Opinion

Edward Hadas

Apple’s many magic tricks

Edward Hadas
Apr 30, 2014 15:22 UTC

Apple is in the news for borrowing $12 billion this week, even though it has $151 billion of cash on its balance sheet. The financial legerdemain will keep the technology giant’s tax bill down. It also is suitable for a company whose business model has long looked more like a magic act than a traditional corporate drama.

Of course, Apple has, or had, one of the necessary attributes of any successful enterprise: a strong competitive advantage. The California company’s edge comes from a synergistic mix of design expertise, marketing genius and supply chain mastery.

There is also a bit of technological expertise, but that’s where the magic starts. Apple is a tech star which skimps on the industry’s lifeblood, research and development. The 2.7 percent of revenue dedicated to R&D in the first half of the company’s current fiscal year is puny compared to phone rival Samsung Electronics’ 6 percent-plus and double-digit percentages at Google and Microsoft.

Apple’s trick is to rely on the research of others. Suppliers are crucial to its success. Also, as University of Sussex academic Mariana Mazzucato points out, it efficiently exploits the U.S. government’s valuable work. All tech companies both supply and buy, but Apple somehow manages to transmogrify relatively modest research contributions into relatively large sales and earnings.

Moreover, Chief Executive Tim Cook skips a large portion of the other hard stuff generally associated with industrial companies. Apple doesn’t bother with much manufacturing. It has around 40,000 employees compared with more than a million in its supply chain. It outsources inventory to suppliers too: Apple has only about three days’ worth on its own balance sheet.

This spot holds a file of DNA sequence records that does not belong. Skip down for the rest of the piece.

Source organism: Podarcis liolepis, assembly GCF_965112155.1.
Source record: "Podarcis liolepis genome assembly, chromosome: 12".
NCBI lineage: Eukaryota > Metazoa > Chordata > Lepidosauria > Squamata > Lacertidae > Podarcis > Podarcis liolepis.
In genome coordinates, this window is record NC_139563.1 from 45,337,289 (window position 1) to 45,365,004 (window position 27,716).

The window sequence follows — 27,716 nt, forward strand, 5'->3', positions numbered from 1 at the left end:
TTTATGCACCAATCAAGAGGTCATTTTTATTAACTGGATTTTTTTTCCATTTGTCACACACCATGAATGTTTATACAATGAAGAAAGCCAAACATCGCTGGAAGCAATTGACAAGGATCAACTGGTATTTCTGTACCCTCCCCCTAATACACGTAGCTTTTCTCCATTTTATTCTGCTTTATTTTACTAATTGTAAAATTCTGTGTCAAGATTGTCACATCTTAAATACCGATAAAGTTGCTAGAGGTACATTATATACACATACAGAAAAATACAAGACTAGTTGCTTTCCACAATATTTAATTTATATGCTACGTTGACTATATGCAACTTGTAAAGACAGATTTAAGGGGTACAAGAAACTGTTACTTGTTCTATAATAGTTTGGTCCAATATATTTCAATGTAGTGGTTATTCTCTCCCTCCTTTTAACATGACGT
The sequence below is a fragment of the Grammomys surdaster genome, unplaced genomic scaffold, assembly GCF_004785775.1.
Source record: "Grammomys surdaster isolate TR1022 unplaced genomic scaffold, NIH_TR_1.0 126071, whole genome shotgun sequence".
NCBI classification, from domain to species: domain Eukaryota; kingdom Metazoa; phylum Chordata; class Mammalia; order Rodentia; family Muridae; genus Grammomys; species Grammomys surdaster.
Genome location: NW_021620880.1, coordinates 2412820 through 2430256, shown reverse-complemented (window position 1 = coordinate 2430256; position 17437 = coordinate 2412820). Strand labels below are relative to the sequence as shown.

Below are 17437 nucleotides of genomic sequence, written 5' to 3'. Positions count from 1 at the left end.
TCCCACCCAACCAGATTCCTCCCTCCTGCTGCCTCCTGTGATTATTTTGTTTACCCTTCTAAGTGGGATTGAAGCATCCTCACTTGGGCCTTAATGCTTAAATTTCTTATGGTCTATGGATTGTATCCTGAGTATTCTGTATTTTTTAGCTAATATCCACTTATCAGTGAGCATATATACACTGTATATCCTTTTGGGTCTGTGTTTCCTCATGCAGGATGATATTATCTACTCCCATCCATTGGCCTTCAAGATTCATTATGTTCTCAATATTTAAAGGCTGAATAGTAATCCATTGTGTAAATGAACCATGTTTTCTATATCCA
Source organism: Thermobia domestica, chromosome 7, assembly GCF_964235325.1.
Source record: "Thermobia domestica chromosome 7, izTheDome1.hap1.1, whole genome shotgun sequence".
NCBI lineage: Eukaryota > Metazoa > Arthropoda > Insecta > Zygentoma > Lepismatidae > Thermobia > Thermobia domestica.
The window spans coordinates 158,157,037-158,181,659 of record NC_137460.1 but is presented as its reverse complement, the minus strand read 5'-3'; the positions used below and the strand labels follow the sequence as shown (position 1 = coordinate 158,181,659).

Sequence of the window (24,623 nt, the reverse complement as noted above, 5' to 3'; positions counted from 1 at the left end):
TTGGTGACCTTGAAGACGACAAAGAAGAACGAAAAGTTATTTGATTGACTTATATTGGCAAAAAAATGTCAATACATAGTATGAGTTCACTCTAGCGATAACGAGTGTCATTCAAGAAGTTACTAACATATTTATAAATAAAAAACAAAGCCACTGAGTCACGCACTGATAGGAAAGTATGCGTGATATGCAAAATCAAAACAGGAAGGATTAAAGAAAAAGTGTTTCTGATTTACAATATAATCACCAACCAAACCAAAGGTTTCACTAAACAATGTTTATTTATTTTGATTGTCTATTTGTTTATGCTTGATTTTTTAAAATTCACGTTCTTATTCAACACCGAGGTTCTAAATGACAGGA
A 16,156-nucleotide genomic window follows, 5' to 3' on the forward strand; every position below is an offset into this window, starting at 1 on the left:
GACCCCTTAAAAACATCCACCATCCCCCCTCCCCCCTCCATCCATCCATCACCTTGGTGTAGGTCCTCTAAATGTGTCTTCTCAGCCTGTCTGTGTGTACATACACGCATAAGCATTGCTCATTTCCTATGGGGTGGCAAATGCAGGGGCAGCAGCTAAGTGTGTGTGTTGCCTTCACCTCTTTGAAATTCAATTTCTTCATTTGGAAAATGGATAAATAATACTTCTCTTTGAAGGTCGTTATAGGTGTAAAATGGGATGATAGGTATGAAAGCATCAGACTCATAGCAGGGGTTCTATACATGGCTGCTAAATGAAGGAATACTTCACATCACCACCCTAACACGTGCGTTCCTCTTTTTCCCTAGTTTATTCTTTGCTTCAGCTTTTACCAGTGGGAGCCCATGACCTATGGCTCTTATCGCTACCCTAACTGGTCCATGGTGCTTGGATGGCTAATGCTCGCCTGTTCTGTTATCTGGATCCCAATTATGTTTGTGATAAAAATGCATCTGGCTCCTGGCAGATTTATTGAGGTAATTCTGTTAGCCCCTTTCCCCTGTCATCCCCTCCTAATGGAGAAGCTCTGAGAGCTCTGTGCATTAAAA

Inheritance can be less unequal

Edward Hadas
Apr 23, 2014 14:39 UTC

The children of the poor tend to end up poor. The children of the elite seem pre-ordained to inherit a good part of their parents’ status and income. Is that just?

Things aren’t as bad as they were. In developed economies, social stratification has far less effect on children today than a century ago. The modern gulf is between developed and developing economies. In rich countries most people are middle class and the gap in lifestyle and education between poor and rich has narrowed.

Still, family remains a big part of destiny. That’s especially true in the United States, in spite of its claim to being a land of opportunity. A recent paper by Raj Chetty and other economists found a strong tendency for American children to end up in about the same position as their parents in the hierarchy of income. An international comparison by Jo Blanden of the University of Surrey concluded that the economic weight of inheritance in the United States is currently relatively high among affluent countries.

Don’t bother with share-based pay

Edward Hadas
Apr 16, 2014 12:13 UTC